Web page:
Strack declined to describe the scene in detail because state police handled the case, as the OTC is outside village lines. State police issued a brief press release at 9:30 a.m. Monday stating the basics of the case and listing Holcomb’s home as Colorado Springs, Colorado. Calls and messages to OTC officials in Lake Placid and Colorado Springs were not returned as of Sunday evening.

Strack said this is the first time village police responded to an athlete’s death at the OTC in his time on the force, dating back to 2005, and he couldn’t recall a similar incident before then.

Steve Holcomb and Steve Langton launch their bobsled in the Winter Olympics on Feb. 17, 2014, in Krasnaya Polyana, Russia. They won a bronze medal, breaking the U.S.’s 62-year medal drought in two-man bobsledding.
(Enterprise photo — Lou Reuter)

Steve Holcomb and Steve Langton launch their bobsled in the Winter Olympics on Feb. 17, 2014, in Krasnaya Polyana, Russia. They won a bronze medal, breaking the U.S.’s 62-year medal drought in two-man bobsledding. (Enterprise photo — Lou Reuter)

Holcomb competed for the U.S. for nearly two decades since his start in 1998. He was a three-time Winter Olympian, winning a gold medal at the 2010 Vancouver games piloting the “Night Train” four-man bobsled. It was Team USA’s first four-man gold medal in 62 years.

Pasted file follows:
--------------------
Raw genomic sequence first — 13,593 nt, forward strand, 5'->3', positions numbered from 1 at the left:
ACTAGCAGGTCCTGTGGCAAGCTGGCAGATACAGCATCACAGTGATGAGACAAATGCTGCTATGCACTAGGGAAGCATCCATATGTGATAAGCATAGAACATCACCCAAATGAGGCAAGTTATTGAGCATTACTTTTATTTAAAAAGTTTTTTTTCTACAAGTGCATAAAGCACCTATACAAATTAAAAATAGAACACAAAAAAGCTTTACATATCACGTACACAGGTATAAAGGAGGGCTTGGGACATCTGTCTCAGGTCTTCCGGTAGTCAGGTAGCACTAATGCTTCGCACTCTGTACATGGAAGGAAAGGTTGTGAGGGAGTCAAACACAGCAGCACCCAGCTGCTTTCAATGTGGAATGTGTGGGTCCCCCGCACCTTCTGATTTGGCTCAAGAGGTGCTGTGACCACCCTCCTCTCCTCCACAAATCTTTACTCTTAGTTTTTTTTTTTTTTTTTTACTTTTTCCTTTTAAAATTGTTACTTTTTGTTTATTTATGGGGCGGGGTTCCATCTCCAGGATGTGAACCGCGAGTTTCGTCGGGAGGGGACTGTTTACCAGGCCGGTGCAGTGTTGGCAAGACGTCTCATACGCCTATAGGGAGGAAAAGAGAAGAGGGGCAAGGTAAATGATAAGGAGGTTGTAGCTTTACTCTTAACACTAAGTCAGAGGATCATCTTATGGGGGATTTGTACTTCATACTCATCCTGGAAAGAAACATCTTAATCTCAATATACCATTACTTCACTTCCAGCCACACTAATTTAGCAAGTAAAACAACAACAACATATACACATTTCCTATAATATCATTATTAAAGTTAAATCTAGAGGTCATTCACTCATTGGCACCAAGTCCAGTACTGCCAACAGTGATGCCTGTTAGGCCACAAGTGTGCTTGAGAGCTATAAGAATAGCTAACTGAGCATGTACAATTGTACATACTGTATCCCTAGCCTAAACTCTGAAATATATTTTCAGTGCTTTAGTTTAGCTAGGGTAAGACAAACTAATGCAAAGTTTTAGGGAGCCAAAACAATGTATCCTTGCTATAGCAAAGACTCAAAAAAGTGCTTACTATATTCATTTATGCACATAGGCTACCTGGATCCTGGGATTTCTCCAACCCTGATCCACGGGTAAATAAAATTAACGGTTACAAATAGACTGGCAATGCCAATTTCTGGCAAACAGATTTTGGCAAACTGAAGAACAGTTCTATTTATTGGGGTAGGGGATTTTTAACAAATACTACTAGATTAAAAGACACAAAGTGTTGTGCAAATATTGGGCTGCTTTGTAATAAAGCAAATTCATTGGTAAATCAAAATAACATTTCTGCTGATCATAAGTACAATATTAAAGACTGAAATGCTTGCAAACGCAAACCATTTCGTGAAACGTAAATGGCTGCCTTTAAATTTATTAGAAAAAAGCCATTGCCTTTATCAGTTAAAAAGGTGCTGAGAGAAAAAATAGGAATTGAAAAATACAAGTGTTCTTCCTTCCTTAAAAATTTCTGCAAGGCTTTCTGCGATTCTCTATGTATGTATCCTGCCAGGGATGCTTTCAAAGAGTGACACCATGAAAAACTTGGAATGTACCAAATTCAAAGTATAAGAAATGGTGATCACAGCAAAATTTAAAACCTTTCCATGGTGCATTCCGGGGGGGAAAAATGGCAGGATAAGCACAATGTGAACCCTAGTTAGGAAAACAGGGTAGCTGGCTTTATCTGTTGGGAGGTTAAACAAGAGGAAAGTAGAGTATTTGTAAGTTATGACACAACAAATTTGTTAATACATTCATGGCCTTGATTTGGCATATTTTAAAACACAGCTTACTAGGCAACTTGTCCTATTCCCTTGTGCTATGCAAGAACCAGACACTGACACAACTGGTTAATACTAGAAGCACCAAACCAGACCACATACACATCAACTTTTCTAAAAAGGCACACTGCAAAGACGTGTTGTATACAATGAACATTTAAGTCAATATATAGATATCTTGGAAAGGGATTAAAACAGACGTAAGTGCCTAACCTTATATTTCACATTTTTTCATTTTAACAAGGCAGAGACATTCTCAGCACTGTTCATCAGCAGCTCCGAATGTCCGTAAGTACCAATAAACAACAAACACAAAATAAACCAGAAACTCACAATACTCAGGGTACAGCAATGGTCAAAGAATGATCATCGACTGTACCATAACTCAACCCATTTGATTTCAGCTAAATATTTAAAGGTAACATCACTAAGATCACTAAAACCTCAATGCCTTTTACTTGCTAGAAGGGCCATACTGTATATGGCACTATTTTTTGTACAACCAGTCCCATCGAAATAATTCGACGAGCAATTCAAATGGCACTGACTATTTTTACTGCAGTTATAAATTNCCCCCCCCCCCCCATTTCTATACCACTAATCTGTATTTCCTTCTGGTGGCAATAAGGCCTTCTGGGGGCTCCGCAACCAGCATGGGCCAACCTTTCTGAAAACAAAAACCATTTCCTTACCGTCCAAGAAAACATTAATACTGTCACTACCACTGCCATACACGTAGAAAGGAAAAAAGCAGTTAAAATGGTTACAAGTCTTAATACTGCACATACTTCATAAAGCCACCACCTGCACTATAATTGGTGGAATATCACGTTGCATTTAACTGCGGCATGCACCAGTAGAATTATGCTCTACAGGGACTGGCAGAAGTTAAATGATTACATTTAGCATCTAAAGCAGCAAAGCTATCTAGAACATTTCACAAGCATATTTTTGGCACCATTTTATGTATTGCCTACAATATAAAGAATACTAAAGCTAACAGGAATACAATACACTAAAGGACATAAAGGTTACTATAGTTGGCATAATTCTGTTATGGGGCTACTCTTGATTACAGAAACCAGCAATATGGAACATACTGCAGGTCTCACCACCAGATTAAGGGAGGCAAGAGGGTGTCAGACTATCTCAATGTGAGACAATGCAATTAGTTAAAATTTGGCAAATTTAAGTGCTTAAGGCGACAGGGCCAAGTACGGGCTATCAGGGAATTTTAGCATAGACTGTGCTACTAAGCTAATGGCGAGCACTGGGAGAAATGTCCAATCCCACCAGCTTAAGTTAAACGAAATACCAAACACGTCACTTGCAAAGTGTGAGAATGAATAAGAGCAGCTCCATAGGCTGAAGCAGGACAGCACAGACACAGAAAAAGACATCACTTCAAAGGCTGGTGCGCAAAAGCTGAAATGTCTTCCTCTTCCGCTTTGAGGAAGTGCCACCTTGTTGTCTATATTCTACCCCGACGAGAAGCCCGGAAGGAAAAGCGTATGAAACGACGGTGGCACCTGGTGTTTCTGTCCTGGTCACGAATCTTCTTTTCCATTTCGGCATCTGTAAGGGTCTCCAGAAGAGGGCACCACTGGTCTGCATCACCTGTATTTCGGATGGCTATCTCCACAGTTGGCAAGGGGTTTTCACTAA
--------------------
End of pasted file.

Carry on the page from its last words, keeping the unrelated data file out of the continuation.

At the 2014 Sochi games, Holcomb was part of the two-man and four-man bobsled teams that won bronze medals. The two-man medal broke another 62-year drought for the U.S.

Holcomb was a six-time overall World Cup season champion and won 60 World Cup medals. He also served in the Utah Army National Guard between 1999 and 2006 and took part in the Army World Class Athlete Program.

Morgan, from his broadcast perch, witnessed Holcomb’s entire career, from his start as a push athlete right through his historic triumphs.

“I only missed two of his races,” Morgan continued. “The first time I saw him race was at the ’98 World Championships. He was a brakeman for one of the U.S. sleds — USA 2 or 3, I forget which one — but I told him, ‘You’re wasting your time in the back seat. Get driving.’

“Holcomb driving to that four-man Olympic gold medal, that’s something I never thought I would see in my lifetime,” Morgan added. “He was a special talent. And beyond that, Holcomb was just a great guy. He was a hero in Germany. The Germans loved him — the athletes, the people — everybody loved him. He didn’t have a mean bone in his body.”

“It would be easy to focus on the loss in terms of his Olympic medals and enormous athletic contributions to the organization,” USA Bobsled & Skeleton CEO Darrin Steele said in a statement Saturday, “but USA Bobsled & Skeleton is a family and right now we are trying to come to grips with the loss of our teammate, our brother and our friend.”

The news rippled through Lake Placid Saturday evening and Sunday after the United States Olympic Committee issued a statement confirming Holcomb’s death at 5:02 p.m. Saturday. Numerous athletes from within the Olympic community and from other sports took to social media to express their condolences.

“I’m deeply saddened to have gotten the news about Steve Holcomb,” Lake Placid alpine skiing Olympic silver medalist Andrew Weibrecht wrote on Facebook. “Steve was an incredible competitor and a great guy with a huge heart. Rest In Peace Steve, your presence will be missed throughout the entire community.”

Holcomb and Weibrecht were two of a dozen Olympians who took part in a parade down Main Street in March 2014 welcoming Team USA back to Lake Placid from the Sochi games.